San Francisco has every type of public transport. There are trams, an underground system – BART – heritage cable cars, and buses. Yet still the pounding of cars on city streets dominates with extraordinarily busy highways such as 19th Avenue, teeming with cars 24/7.
The trams are pretty good. There are a couple of underground tram stops in the middle of the city where trams on different routes converge and it almost seems like a decent system. But even so, according to people I talked to, by and large it is the poor and the young who use the system and that was indeed backed up by my own view when I travelled on the trams. They are, too, showing their age and desperate need a clean up and indeed, some additional stock as the interval between services was rather long.
It is the constant need for public transit to justify itself financially which dogs all the American public transport systems. While at times there is widespread public support for increased services, the politicians always dole out the money begrudgingly, cutting corners and reducing quality. It is a vicious spiral that seems impossible to get out of. Transit must, as it does in New York, be able to attract the middle classes for it to get widely accepted in places like San Francisco. But that requires quality investment, and that is at the root of the problem.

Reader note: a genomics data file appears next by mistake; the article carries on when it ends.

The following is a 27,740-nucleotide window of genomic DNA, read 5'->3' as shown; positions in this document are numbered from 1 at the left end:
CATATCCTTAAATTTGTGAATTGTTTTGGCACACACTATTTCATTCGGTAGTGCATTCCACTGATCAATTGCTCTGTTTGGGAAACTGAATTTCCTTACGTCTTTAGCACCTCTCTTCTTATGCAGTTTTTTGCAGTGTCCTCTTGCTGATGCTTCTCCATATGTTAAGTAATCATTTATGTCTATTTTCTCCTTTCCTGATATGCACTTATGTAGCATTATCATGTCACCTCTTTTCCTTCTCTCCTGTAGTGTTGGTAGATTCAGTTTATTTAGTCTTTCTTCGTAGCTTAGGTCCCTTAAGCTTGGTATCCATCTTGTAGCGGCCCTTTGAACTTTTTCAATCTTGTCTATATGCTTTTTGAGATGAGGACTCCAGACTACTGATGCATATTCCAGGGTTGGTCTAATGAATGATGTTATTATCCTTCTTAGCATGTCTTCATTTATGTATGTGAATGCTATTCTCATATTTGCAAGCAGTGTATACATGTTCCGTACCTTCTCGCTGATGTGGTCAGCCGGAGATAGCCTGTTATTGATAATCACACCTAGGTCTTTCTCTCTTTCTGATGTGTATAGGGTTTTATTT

The situation is not helped in SF by the multiplicity of providers – Caltrain,Bart, Muni etc – who don’t seem to coordinate their activity or their investment. There is some investment and improvement on the way, but nothing that will cut the permanent stream of traffic on 19th.